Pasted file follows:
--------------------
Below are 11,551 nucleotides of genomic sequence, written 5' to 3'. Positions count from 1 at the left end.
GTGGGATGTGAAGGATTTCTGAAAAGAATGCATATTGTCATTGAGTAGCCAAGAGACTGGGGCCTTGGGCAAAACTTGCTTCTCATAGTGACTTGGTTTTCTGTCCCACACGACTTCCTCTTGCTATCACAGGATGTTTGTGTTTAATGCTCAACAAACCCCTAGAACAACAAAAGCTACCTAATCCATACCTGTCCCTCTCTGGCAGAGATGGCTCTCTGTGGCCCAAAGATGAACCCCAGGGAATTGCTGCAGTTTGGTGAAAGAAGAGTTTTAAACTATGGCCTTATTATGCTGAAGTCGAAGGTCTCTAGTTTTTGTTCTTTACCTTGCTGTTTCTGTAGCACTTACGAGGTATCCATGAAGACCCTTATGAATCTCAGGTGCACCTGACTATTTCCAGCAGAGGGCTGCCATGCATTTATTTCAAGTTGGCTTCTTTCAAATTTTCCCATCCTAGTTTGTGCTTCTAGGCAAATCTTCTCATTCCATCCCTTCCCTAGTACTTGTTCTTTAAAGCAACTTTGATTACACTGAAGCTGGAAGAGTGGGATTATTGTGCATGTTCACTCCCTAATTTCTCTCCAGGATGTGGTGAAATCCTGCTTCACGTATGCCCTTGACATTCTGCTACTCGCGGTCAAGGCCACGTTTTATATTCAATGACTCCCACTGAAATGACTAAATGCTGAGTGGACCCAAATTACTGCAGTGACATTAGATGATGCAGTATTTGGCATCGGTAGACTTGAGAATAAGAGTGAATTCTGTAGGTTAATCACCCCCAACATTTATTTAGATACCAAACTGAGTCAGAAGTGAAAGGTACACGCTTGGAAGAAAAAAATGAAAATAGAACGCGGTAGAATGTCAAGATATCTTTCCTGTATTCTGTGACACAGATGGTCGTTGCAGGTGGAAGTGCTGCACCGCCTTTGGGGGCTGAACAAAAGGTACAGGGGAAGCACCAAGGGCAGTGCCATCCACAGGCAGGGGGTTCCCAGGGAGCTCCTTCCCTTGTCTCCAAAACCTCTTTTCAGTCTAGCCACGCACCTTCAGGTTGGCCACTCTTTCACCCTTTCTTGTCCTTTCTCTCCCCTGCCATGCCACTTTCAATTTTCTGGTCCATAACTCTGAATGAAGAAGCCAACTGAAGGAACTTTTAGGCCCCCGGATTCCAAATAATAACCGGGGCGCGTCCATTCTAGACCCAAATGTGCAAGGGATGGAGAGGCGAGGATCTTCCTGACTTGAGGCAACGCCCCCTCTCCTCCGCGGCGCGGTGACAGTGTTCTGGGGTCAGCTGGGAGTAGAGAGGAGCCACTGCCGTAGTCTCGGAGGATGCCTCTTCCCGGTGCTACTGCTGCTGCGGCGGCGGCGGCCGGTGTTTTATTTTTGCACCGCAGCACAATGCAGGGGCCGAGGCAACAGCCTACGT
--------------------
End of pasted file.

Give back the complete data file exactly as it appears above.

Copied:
Below are 11,551 nucleotides of genomic sequence, written 5' to 3'. Positions count from 1 at the left end.
GTGGGATGTGAAGGATTTCTGAAAAGAATGCATATTGTCATTGAGTAGCCAAGAGACTGGGGCCTTGGGCAAAACTTGCTTCTCATAGTGACTTGGTTTTCTGTCCCACACGACTTCCTCTTGCTATCACAGGATGTTTGTGTTTAATGCTCAACAAACCCCTAGAACAACAAAAGCTACCTAATCCATACCTGTCCCTCTCTGGCAGAGATGGCTCTCTGTGGCCCAAAGATGAACCCCAGGGAATTGCTGCAGTTTGGTGAAAGAAGAGTTTTAAACTATGGCCTTATTATGCTGAAGTCGAAGGTCTCTAGTTTTTGTTCTTTACCTTGCTGTTTCTGTAGCACTTACGAGGTATCCATGAAGACCCTTATGAATCTCAGGTGCACCTGACTATTTCCAGCAGAGGGCTGCCATGCATTTATTTCAAGTTGGCTTCTTTCAAATTTTCCCATCCTAGTTTGTGCTTCTAGGCAAATCTTCTCATTCCATCCCTTCCCTAGTACTTGTTCTTTAAAGCAACTTTGATTACACTGAAGCTGGAAGAGTGGGATTATTGTGCATGTTCACTCCCTAATTTCTCTCCAGGATGTGGTGAAATCCTGCTTCACGTATGCCCTTGACATTCTGCTACTCGCGGTCAAGGCCACGTTTTATATTCAATGACTCCCACTGAAATGACTAAATGCTGAGTGGACCCAAATTACTGCAGTGACATTAGATGATGCAGTATTTGGCATCGGTAGACTTGAGAATAAGAGTGAATTCTGTAGGTTAATCACCCCCAACATTTATTTAGATACCAAACTGAGTCAGAAGTGAAAGGTACACGCTTGGAAGAAAAAAATGAAAATAGAACGCGGTAGAATGTCAAGATATCTTTCCTGTATTCTGTGACACAGATGGTCGTTGCAGGTGGAAGTGCTGCACCGCCTTTGGGGGCTGAACAAAAGGTACAGGGGAAGCACCAAGGGCAGTGCCATCCACAGGCAGGGGGTTCCCAGGGAGCTCCTTCCCTTGTCTCCAAAACCTCTTTTCAGTCTAGCCACGCACCTTCAGGTTGGCCACTCTTTCACCCTTTCTTGTCCTTTCTCTCCCCTGCCATGCCACTTTCAATTTTCTGGTCCATAACTCTGAATGAAGAAGCCAACTGAAGGAACTTTTAGGCCCCCGGATTCCAAATAATAACCGGGGCGCGTCCATTCTAGACCCAAATGTGCAAGGGATGGAGAGGCGAGGATCTTCCTGACTTGAGGCAACGCCCCCTCTCCTCCGCGGCGCGGTGACAGTGTTCTGGGGTCAGCTGGGAGTAGAGAGGAGCCACTGCCGTAGTCTCGGAGGATGCCTCTTCCCGGTGCTACTGCTGCTGCGGCGGCGGCGGCCGGTGTTTTATTTTTGCACCGCAGCACAATGCAGGGGCCGAGGCAACAGCCTACGT